Cold weather, meanwhile, was a constant threat. The Thames River froze over above London Bridge during the winter of 1607–1608, leading to the first of the so-called Frost Fairs, or festivals held on the river. The cold also caused hunger, as a contemporary writer—in an imaginary dialogue between a country man and a city man—reported: “The poor ploughman’s children sit crying and blowing their nails,” the country man says, “as lamentably as the children and servants of your poor artificers. Hunger pinches their cheeks, as deep into the flesh as it doth into yours here. You cry out here, you are undone for coals: and we complain, we shall die for want of wood.”

That winter in Virginia was no less severe. John Smith wrote of a cold so miserable that “a dogge would scarce have indured it.” The colonist Francis Perkins, writing to a friend in England on March 28, 1608, described a cold “so intense that one night the river at our fort froze almost all the way across, although at that point it is as wide again as the one at London. The ice in the river froze some fish which, when we took them out after the ice was melted, were very good.”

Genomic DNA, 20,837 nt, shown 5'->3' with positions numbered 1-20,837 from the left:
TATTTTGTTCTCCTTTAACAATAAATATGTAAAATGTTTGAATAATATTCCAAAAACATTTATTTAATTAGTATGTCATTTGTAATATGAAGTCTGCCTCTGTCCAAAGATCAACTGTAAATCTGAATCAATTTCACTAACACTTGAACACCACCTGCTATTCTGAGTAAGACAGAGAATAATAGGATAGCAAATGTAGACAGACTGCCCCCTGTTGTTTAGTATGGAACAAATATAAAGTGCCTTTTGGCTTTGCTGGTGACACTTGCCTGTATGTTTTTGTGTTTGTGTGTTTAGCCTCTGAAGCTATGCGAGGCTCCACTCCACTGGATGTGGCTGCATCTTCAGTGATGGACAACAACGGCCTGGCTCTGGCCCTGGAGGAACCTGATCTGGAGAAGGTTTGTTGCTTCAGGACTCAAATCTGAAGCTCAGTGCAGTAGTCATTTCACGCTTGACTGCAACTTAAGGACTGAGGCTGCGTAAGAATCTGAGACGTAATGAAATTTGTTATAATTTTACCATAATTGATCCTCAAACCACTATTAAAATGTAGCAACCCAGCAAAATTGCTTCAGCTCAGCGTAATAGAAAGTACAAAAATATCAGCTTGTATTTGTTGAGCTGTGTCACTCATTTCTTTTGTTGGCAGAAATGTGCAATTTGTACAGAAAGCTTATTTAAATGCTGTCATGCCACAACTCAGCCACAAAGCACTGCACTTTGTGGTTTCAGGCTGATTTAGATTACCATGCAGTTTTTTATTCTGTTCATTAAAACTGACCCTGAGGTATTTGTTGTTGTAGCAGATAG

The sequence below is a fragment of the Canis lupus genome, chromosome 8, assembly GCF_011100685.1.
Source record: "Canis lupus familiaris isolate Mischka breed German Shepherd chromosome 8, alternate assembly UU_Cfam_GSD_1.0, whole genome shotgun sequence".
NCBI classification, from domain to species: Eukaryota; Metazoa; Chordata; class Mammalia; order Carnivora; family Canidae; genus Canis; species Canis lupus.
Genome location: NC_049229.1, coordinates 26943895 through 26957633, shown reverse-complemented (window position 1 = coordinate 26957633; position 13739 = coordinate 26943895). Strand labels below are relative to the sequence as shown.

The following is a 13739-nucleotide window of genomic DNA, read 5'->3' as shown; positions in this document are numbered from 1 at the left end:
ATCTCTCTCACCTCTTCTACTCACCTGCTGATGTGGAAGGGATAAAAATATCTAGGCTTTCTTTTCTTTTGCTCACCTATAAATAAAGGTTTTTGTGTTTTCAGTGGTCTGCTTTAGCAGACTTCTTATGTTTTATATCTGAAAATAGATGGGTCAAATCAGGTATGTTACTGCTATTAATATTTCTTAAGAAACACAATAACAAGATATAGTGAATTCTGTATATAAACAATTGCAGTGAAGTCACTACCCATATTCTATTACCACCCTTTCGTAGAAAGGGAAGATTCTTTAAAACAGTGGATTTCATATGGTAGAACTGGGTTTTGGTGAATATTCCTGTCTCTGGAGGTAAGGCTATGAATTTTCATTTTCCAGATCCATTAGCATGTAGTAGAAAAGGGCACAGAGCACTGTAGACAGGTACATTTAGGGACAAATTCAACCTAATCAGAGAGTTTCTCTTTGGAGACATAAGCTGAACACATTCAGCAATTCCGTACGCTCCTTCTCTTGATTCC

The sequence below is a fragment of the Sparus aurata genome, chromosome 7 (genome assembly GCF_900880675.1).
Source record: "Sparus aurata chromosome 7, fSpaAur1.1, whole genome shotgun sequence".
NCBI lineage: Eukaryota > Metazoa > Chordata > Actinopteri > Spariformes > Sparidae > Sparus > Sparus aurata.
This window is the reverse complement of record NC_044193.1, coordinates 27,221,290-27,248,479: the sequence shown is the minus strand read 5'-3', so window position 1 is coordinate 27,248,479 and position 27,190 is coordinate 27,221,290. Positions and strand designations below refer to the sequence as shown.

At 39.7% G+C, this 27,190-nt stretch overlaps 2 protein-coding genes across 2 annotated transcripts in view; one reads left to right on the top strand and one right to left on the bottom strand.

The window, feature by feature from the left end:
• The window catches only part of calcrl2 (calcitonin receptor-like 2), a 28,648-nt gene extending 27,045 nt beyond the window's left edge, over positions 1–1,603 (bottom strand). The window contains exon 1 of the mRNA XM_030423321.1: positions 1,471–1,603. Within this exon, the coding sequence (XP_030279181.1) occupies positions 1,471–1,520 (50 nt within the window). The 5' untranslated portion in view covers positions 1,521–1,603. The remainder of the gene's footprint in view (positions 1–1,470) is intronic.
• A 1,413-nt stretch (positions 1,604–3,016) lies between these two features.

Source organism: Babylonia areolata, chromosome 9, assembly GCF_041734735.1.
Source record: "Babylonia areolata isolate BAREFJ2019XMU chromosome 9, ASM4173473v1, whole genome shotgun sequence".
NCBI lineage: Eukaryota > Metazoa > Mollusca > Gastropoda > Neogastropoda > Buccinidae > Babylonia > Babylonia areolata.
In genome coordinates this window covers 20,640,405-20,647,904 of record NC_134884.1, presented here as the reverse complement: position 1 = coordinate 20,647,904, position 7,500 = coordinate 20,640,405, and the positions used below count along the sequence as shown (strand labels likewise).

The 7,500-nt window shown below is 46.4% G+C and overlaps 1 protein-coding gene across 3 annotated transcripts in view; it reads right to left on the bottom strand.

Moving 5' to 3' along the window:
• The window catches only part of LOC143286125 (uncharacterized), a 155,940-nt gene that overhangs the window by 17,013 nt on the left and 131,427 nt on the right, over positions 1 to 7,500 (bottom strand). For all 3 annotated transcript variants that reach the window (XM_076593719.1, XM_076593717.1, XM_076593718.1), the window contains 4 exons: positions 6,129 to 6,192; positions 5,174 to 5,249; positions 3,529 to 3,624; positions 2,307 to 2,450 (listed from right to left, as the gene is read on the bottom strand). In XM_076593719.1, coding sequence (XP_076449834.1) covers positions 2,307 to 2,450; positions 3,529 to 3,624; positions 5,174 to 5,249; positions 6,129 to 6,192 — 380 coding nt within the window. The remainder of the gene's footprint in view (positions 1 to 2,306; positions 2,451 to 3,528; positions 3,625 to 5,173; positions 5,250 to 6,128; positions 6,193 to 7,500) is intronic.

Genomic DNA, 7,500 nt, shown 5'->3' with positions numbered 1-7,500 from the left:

The manner of their attire.

The extreme weather wreaked terrible consequences on both the Indians and Europeans in Virginia. As the Spanish Jesuit pointed out, Indian populations decreased during times of drought, likely because of the scarcity of food. Such scarcities also led to conflict—among Indian communities and between the Indians and Europeans. The English at Roanoke had neither the intention nor the ability to feed themselves off the land, and a cold winter and drought conditions led them to place pressure on the Algonquian-speaking Indians of Ossomocomuck to share their already depleted supplies. This, in turn, led to warfare. Indian towns were destroyed and a weroance, or chief, beheaded.

Such interaction also increased the transmission of diseases. Colder weather suits the Anopheles quadrimaculatus, or malaria mosquito, which the Europeans may have spread among the Indian population. Whatever the cause, Thomas Hariot observed “that within a few dayes after our departure from every such Towne about twentie, in some fourtie, and one six score” people would die, “which in trueth was very many in respect of their numbers.”